Who or what made you want to become an illustrator?
I’ve always felt the need to communicate with others through images, and I’ve always enjoyed drawing and reading thrilling stories, but I didn't know you could make a living out of it until I entered college. When I discovered being an illustrator was an actual profession, I left the Telecommunications Engineering degree I was in and I started a degree in Graphic Design. Being able to explore the creative side of my personality through my work has become one of the most important things for me since that moment.
Which books from your own childhood really stand out?
Some of the books I’ve enjoyed the most when I was a child are the series of The Little Vampire (Angela Sommer-Bodenburg) and Harry Potter (J.K. Rowling). There’s something about dark, mysterious stories that has always attracted me, and even now I'm still looking for these kind of books.
Do you have a favourite picture book or recall one of the first picture books you saw?
Right now there are many picture books that could be my favorites, but when I was a child I’d just read every Egyptian-themed book I had at home over and over. However, there’s an illustrator I used to love when I was at my parents’ country house, and I recently discovered who he was because I bought one of his books in a secondhand store. Then I went to the country house, and I noticed that same book was on the shelves, and even more by the same illustrator! That’s why it was so familiar to me. That illustrator was Errol Le Cain.
Describe your working technique and how you came to perfect it.
The first thing I do when I create a new illustration is a sketch using Procreate on my iPad. That helps me focus on the composition and resize/replace elements easily until I feel happy with the result. I used to make a small sketch and then a color test for each illustration, but now I’m more comfortable drawing a more refined sketch and just adding black and white shading to it.
Regarding color, when I started illustrating I used to create all of my illustrations using the pen tool before adding texture with brushes on Photoshop. Now I’m trying not to be that precise and bring more organic elements to my work, so I draw directly without using vectors. It gives me more control and makes me feel free, with the passage of time I’ve discovered that drawing directly with my hand is much more satisfying to me than using a mouse and a keyboard.
Do you keep a sketch book?
Yes! I’ve always had a sketch book because I enjoy the feeling of using traditional techniques and being able to explore new ways of working. I try to draw there as much as I can, specially when I’m in a creative block and I need to get new ideas quickly. I number each sketch book that I finish and now I’m going for the seventh.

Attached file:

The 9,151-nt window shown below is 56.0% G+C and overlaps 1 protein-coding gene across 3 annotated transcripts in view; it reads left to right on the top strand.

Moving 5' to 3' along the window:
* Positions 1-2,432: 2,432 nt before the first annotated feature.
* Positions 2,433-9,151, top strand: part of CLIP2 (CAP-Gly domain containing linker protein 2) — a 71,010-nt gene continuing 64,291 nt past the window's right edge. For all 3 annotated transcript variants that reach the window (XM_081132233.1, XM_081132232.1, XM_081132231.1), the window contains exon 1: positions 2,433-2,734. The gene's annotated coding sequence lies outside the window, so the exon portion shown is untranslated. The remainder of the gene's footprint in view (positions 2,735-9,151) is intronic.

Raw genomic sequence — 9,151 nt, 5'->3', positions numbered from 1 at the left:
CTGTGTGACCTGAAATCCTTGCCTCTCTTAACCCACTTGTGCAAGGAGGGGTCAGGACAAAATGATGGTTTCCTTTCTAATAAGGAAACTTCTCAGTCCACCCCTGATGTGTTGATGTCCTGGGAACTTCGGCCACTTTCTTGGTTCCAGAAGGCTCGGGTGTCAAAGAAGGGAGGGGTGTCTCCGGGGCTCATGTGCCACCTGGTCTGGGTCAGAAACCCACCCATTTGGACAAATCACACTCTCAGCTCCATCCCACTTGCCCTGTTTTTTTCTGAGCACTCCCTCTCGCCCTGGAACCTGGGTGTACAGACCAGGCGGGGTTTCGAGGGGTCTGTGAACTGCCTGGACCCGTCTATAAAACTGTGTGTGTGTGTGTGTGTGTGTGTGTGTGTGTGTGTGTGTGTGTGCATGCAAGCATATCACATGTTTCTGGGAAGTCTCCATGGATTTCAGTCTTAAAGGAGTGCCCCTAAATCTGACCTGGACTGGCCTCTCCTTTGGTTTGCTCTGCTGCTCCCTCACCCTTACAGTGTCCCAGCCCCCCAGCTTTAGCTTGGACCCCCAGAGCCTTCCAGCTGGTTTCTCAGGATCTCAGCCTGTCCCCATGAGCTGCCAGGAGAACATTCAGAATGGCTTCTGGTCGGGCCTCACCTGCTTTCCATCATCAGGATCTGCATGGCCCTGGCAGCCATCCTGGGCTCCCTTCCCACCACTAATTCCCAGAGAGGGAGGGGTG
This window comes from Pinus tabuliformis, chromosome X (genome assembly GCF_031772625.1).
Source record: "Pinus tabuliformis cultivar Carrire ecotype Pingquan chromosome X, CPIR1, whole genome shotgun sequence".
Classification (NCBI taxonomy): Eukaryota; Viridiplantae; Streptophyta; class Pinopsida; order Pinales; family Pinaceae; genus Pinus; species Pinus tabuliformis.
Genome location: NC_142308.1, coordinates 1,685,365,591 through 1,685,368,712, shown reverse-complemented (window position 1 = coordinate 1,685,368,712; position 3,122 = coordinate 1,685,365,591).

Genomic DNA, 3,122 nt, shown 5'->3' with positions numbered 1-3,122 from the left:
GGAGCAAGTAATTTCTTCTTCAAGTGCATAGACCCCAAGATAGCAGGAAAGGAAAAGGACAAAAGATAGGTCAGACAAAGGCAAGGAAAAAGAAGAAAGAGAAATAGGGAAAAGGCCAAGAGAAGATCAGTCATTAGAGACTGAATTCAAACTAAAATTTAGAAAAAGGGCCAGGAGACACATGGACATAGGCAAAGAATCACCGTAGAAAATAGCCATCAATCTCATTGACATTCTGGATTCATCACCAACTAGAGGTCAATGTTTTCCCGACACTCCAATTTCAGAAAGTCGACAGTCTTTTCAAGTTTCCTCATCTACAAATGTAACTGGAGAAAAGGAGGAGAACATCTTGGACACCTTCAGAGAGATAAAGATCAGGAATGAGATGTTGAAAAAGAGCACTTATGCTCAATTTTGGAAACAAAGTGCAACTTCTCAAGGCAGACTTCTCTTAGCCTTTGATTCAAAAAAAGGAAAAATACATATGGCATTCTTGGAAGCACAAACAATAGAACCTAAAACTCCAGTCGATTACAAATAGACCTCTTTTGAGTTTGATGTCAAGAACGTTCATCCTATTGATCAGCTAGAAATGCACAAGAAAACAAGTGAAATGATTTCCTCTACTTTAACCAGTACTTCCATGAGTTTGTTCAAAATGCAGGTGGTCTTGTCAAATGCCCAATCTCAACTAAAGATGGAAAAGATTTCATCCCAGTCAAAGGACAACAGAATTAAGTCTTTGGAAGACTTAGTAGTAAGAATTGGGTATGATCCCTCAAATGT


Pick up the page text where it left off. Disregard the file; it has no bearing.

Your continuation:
Have you ever thought about trying out a different technique or a different style?
Definitely! The last project I made, which is a series called Dig & Discover, has helped me get rid of all my vector-based technique and develop a solid style made by hand.
Illustrating with vectors made me feel restricted, I enjoyed it for a while but now I’m really excited about this new phase. I’ve added more texture and line-work to my illustrations, and I hope to illustrate story-driven picture books using this new style.
What do you do in your spare time?
When I want to relax and disconnect I usually play electric guitar or piano. Music has played a vital role in my life since I was a teenager, I go to as many shows as I can, and it helps me focus on my work when I’m busy. I enjoy playing and listening to music in equal measure.
I also enjoy playing videogames, reading books and going skateboarding, which helps me go out of the studio and get fresh air.
Outline your dream project.
Nowadays my dream project would be to illustrate one of those dark, mysterious stories I’ve always enjoyed reading. It’s one of the reasons why I started illustrating, and I love the creative freedom you have when you let your imagination fly in a fiction setting. Currently I’m also writing and illustrating my own picture book, which I hope to reveal and get published soon.
What makes a good children’s book?
I would say that a great children’s book is one in which the images and the text are in perfect unison, so they work better together than if they’re separated. The illustrations from a children’s book must contribute to the content of the text, and not be too obvious or repeat exactly what you’re reading –that would be boring. Looking for that synergy is what makes the profession of the illustrator so interesting, and you can tell the difference when you read a book which combines texts and images smartly.